The human memory is short-lived, and very soon will pass into oblivion the memory of a great achievement by India, the landing of our mooncraft – Chndrayaan – an example of total coordination and perfection. To imagine that you fire a bullet at a target 4 lakh kilometres away, and that it hits a bull’s eye, is beyond imagination. The precision in the thrust, the timing, the speed, and the direction all combined together! I participated in the function held at Delhi for felicitating the Chandrayaan team, and for me it was a thrilling moment to shake hands with them and to take the autographs of Mr. Madhavan – ISRO Chairman, and others.
In about 6 years from now India plans to launch its manned spacecraft. The budget for this project is to the tune of rupees 12000 crores. This should lead to the development of the space-science in India on a greater scale. Even at a lower level, within our own country, the number of aircraft companies operating has gone up, and so has the number of aircrafts flying! It is said that about 800 flights take-off or land at Delhi every day. To operate the system at such levels, you need not only more pilots but also more of the qualified people for the maintenance. This is engineering.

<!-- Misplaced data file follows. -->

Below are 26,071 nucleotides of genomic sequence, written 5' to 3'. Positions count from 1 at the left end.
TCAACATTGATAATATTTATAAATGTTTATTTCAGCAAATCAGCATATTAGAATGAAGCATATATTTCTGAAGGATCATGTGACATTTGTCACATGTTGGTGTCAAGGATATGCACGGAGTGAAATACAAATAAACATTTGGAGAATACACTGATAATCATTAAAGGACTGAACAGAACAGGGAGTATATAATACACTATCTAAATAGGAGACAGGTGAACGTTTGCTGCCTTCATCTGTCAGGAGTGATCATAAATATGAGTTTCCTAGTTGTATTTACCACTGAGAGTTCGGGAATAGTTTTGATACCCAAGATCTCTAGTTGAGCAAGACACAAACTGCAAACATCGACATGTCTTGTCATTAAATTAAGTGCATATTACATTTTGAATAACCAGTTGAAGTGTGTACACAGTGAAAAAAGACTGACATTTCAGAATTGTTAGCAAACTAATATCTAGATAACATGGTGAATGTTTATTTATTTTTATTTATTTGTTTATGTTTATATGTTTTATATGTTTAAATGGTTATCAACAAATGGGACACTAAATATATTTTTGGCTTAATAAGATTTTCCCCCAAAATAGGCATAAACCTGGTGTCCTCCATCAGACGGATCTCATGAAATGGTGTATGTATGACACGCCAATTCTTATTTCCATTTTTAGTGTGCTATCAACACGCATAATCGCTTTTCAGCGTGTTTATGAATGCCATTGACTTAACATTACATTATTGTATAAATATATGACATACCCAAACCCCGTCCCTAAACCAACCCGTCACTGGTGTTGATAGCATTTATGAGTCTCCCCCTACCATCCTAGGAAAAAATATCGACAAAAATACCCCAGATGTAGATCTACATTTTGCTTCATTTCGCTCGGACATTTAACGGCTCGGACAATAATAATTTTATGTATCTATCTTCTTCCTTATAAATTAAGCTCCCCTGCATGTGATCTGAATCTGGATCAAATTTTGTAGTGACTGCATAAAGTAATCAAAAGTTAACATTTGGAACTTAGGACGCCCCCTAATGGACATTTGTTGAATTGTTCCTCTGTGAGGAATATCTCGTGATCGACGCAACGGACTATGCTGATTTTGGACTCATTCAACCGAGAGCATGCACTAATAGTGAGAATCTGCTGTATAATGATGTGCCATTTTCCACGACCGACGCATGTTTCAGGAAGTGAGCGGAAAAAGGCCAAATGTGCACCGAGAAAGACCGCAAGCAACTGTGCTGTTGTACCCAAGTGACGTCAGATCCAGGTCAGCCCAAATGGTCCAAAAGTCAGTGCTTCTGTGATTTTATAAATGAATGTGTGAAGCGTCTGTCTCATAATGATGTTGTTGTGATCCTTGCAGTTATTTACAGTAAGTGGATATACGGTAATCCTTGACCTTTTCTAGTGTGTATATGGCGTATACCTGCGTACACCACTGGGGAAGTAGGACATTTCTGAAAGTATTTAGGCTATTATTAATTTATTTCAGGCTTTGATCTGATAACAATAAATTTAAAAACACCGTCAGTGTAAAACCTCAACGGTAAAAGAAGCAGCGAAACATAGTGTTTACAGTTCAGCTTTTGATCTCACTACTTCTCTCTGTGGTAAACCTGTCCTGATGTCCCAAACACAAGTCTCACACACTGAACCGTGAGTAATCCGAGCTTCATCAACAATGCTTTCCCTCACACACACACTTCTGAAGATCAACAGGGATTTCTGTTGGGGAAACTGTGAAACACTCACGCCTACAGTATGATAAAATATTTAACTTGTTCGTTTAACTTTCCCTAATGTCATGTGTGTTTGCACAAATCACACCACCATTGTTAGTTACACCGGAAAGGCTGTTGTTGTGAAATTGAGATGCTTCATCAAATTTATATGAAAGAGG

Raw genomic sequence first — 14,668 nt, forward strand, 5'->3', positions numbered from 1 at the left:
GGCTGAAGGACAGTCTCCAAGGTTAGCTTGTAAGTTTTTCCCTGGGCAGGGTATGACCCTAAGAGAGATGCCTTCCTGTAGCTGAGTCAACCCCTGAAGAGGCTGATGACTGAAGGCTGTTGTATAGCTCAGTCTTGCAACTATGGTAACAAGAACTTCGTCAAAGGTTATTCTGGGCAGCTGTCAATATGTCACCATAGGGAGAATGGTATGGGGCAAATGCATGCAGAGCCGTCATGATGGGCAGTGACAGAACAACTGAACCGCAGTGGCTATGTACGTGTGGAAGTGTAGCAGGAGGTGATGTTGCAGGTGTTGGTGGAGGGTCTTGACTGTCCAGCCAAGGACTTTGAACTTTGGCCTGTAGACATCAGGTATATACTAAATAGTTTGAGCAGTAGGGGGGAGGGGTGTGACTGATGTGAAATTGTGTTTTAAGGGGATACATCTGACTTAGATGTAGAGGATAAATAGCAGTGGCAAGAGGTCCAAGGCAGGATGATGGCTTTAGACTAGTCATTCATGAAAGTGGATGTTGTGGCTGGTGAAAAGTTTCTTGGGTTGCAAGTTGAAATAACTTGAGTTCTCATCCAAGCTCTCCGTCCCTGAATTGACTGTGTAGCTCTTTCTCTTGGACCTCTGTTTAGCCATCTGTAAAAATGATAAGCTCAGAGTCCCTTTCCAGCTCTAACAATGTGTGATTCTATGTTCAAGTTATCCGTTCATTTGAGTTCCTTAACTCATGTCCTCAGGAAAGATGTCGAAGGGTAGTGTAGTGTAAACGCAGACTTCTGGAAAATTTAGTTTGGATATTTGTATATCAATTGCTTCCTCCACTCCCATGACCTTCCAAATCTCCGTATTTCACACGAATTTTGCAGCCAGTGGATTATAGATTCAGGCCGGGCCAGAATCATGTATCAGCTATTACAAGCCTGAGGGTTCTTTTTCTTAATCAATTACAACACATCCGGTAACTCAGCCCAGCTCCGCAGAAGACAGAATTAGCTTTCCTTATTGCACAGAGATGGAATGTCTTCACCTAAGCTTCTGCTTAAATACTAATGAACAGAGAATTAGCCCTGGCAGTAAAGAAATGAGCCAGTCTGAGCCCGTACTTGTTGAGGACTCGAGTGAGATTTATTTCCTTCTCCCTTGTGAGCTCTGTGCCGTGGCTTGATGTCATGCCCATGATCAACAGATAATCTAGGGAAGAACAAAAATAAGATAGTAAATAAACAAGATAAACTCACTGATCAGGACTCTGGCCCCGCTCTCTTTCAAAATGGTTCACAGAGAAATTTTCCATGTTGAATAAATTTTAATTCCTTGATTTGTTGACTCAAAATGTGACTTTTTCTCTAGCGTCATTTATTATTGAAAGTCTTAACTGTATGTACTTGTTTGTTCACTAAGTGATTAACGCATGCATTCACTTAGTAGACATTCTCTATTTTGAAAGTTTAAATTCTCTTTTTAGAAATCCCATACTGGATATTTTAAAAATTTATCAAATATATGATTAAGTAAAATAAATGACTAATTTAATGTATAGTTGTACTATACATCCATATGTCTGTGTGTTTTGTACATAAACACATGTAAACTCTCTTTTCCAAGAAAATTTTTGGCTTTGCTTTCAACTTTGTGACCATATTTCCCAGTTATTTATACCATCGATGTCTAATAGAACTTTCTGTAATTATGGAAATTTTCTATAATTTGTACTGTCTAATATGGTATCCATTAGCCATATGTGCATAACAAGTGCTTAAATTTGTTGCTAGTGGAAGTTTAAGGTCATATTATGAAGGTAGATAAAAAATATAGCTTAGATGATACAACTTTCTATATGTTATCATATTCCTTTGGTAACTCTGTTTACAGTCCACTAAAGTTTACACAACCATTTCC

NANOTECHNOLOGY: This is a new direction taken by technology where you handle atoms and molecules, using them sometimes as robots to carry out functions that would have been impossible to do with human hands or traditional robots, like entering the artery and reaching the heart to repair a defective heart-valve. Another aspect of nanotechnology is the development of new materials by rearranging the atoms and the molecules; including materials with memory. For example, dents on a car body could go away simply by heating the surface to a certain temperature. The body-material would revert to its original shape as existing in its memory. New products could emerge, being lighter than plastic though stronger than steel. Carbon nano-tubes are being produced in laboratories for a wide range of applications.